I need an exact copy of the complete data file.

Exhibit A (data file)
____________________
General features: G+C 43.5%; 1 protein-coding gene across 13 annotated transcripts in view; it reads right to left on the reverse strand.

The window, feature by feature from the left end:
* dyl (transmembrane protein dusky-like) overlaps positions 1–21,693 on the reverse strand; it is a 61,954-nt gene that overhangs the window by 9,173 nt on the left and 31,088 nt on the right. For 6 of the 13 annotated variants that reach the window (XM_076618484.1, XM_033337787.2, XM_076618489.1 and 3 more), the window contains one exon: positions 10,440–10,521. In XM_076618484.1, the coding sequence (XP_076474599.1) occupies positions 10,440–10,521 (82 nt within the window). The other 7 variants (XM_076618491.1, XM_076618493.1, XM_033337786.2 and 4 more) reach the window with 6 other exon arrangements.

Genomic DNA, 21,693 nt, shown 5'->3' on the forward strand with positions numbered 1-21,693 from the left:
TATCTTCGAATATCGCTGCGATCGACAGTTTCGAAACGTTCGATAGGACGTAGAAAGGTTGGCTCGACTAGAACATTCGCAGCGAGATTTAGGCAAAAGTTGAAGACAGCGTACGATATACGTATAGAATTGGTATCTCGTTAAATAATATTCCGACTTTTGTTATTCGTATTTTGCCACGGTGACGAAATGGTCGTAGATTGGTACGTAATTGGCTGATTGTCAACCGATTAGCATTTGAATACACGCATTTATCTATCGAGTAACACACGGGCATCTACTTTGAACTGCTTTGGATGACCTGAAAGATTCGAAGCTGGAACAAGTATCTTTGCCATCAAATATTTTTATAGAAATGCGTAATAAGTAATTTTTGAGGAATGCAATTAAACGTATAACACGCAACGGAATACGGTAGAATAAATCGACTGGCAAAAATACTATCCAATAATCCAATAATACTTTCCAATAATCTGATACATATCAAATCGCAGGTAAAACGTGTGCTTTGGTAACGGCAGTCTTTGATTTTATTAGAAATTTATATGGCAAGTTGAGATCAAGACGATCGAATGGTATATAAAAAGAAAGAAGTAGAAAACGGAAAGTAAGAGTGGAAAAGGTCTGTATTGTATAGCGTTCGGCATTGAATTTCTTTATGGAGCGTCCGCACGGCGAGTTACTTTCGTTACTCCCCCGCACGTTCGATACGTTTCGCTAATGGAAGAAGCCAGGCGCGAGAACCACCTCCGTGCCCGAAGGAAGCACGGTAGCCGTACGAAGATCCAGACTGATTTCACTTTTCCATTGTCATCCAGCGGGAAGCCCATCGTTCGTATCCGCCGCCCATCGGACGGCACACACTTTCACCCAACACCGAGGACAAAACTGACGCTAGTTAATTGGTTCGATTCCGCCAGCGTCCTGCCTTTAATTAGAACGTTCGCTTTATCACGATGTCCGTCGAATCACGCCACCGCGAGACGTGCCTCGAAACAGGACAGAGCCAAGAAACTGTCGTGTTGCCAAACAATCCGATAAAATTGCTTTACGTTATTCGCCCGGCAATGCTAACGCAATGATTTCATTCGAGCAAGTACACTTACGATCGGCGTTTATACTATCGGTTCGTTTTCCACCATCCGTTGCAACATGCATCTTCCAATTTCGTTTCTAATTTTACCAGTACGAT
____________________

General features: G+C 43.5%; 1 protein-coding gene across 13 annotated transcripts in view; it reads right to left on the reverse strand.

The window, feature by feature from the left end:
* dyl (transmembrane protein dusky-like) overlaps positions 1–21,693 on the reverse strand; it is a 61,954-nt gene that overhangs the window by 9,173 nt on the left and 31,088 nt on the right. For 6 of the 13 annotated variants that reach the window (XM_076618484.1, XM_033337787.2, XM_076618489.1 and 3 more), the window contains one exon: positions 10,440–10,521. In XM_076618484.1, the coding sequence (XP_076474599.1) occupies positions 10,440–10,521 (82 nt within the window). The other 7 variants (XM_076618491.1, XM_076618493.1, XM_033337786.2 and 4 more) reach the window with 6 other exon arrangements.

Genomic DNA, 21,693 nt, shown 5'->3' on the forward strand with positions numbered 1-21,693 from the left:
TATCTTCGAATATCGCTGCGATCGACAGTTTCGAAACGTTCGATAGGACGTAGAAAGGTTGGCTCGACTAGAACATTCGCAGCGAGATTTAGGCAAAAGTTGAAGACAGCGTACGATATACGTATAGAATTGGTATCTCGTTAAATAATATTCCGACTTTTGTTATTCGTATTTTGCCACGGTGACGAAATGGTCGTAGATTGGTACGTAATTGGCTGATTGTCAACCGATTAGCATTTGAATACACGCATTTATCTATCGAGTAACACACGGGCATCTACTTTGAACTGCTTTGGATGACCTGAAAGATTCGAAGCTGGAACAAGTATCTTTGCCATCAAATATTTTTATAGAAATGCGTAATAAGTAATTTTTGAGGAATGCAATTAAACGTATAACACGCAACGGAATACGGTAGAATAAATCGACTGGCAAAAATACTATCCAATAATCCAATAATACTTTCCAATAATCTGATACATATCAAATCGCAGGTAAAACGTGTGCTTTGGTAACGGCAGTCTTTGATTTTATTAGAAATTTATATGGCAAGTTGAGATCAAGACGATCGAATGGTATATAAAAAGAAAGAAGTAGAAAACGGAAAGTAAGAGTGGAAAAGGTCTGTATTGTATAGCGTTCGGCATTGAATTTCTTTATGGAGCGTCCGCACGGCGAGTTACTTTCGTTACTCCCCCGCACGTTCGATACGTTTCGCTAATGGAAGAAGCCAGGCGCGAGAACCACCTCCGTGCCCGAAGGAAGCACGGTAGCCGTACGAAGATCCAGACTGATTTCACTTTTCCATTGTCATCCAGCGGGAAGCCCATCGTTCGTATCCGCCGCCCATCGGACGGCACACACTTTCACCCAACACCGAGGACAAAACTGACGCTAGTTAATTGGTTCGATTCCGCCAGCGTCCTGCCTTTAATTAGAACGTTCGCTTTATCACGATGTCCGTCGAATCACGCCACCGCGAGACGTGCCTCGAAACAGGACAGAGCCAAGAAACTGTCGTGTTGCCAAACAATCCGATAAAATTGCTTTACGTTATTCGCCCGGCAATGCTAACGCAATGATTTCATTCGAGCAAGTACACTTACGATCGGCGTTTATACTATCGGTTCGTTTTCCACCATCCGTTGCAACATGCATCTTCCAATTTCGTTTCTAATTTTACCAGTACGAT